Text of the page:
So I’m going to make a bold claim here: deep down, Kermit Gosnell is not at all different from the rest of abortionists, late-term or otherwise.
What Kermit Gosnell is being accused of is a terrible, terrible thing. May God have mercy on his soul and the souls of the woman he is on trial for causing the death of, as well as the seven recently born babies whose necks were stabbed with scissors and whose spinal cords were slit. Yet the abortionist (I refuse to call this man or any abortionist a doctor)’s defense attorney has the gall to claim not only that there is racism against Gosnell, but that only two of the seven babies were viable. This lawyer, Jack J. McMahon, also claims that the two weren’t even born alive.
Here’s the thing, though: Kermit Gosnell did not only kill one pregnant woman, Karnamaya Mongar, who had three children. And he did not only kill seven babies – or two viable but not born alive babies, if you’re his defense attorney. Gosnell did not just perform or intend to perform the abortions which failed and then resulted in the death of someone who the law has decided is a person. He was in practice for over 30 years, performing many late-term abortions, regardless as to if they were illegal. That’s a lot more than eight abortions, and a lot of money.
But here’s why I don’t think Kermit Gosnell is at all different from any other abortionist. If you’re pro-life, you should agree. The law may say that all the other babies Gosnell killed were not persons guaranteed protection under the law, and that only those seven babies and that woman were. But we as pro-lifers know that the law is wrong, and that the legal abortions which Gosnell and other abortionists across this country and world perform are no less acts of murder, no matter how, when, where they are done, or their legality. Those babies who were legally killed are no less worthy of the right to be born, since we are all human persons deserving of the right to life from the moment of conception.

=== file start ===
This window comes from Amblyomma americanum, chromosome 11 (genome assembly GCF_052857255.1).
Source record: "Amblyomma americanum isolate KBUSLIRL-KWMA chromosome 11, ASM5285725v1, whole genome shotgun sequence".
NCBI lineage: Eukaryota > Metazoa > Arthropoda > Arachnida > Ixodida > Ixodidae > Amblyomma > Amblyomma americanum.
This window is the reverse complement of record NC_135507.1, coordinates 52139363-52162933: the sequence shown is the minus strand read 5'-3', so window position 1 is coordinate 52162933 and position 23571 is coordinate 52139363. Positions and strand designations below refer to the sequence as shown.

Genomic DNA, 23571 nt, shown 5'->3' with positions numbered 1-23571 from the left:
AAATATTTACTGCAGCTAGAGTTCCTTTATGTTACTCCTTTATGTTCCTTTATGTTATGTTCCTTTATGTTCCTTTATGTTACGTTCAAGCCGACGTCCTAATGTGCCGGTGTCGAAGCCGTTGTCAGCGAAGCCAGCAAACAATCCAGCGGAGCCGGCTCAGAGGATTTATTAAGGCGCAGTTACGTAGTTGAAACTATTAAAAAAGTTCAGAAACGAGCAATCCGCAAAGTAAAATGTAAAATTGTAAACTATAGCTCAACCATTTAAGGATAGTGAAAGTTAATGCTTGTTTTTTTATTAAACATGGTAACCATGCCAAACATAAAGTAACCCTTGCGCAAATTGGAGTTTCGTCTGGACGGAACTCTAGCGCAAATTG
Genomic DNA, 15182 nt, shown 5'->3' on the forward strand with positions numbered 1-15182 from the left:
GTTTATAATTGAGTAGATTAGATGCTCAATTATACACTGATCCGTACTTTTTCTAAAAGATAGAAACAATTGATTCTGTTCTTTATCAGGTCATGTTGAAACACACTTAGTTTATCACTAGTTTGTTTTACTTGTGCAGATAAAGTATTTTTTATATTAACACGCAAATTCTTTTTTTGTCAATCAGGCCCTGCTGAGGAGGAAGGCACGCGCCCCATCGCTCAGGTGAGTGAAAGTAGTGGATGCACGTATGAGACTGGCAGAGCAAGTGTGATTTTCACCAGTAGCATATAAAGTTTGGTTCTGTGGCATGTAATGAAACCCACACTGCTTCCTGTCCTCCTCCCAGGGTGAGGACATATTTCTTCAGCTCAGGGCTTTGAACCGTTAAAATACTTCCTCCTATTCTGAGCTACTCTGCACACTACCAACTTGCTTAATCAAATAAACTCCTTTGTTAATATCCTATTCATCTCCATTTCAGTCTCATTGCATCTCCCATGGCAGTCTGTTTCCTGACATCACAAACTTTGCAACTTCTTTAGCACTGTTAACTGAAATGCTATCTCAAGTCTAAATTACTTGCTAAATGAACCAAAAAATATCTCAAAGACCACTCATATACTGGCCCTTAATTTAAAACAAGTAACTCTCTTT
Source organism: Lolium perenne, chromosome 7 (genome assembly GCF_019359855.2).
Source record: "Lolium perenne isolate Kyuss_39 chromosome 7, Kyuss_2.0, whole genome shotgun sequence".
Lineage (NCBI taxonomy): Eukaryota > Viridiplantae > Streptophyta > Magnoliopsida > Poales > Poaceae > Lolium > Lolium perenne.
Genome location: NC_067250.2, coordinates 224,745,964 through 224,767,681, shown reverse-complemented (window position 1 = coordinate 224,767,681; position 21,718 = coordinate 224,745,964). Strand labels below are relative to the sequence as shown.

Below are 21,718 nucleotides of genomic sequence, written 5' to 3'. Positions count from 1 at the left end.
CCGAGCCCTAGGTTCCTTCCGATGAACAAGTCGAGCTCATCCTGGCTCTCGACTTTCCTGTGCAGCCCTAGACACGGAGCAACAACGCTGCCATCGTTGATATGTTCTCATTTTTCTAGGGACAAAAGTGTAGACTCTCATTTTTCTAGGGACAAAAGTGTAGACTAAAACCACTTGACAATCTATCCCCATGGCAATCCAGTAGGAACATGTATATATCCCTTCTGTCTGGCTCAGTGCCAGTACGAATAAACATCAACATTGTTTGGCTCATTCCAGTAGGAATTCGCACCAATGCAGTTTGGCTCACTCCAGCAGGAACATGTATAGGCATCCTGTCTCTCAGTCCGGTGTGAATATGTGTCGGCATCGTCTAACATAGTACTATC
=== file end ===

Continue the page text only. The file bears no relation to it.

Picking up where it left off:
I am sure that there is much debate as to if Kermit Gosnell deserves the death penalty for the eight deaths he is being tried for and the countless other deaths of unborn children, which he was paid to effect. I will say, though, that even while Gosnell may be on trial for only eight deaths, it is very symbolic and telling that there is an abortionist on trial and facing such a heavy penalty as capital punishment.
The seven babies and one woman are not the only ones who deserve justice; I like to think that they are representing all the other babies and women who may have suffered and died at the hands of Gosnell. I will take comfort in Gosnell being brought to justice, even if it is for eight rather than all. For at least Gosnell will no longer be allowed to do what he did to these seven babies and this one woman any longer.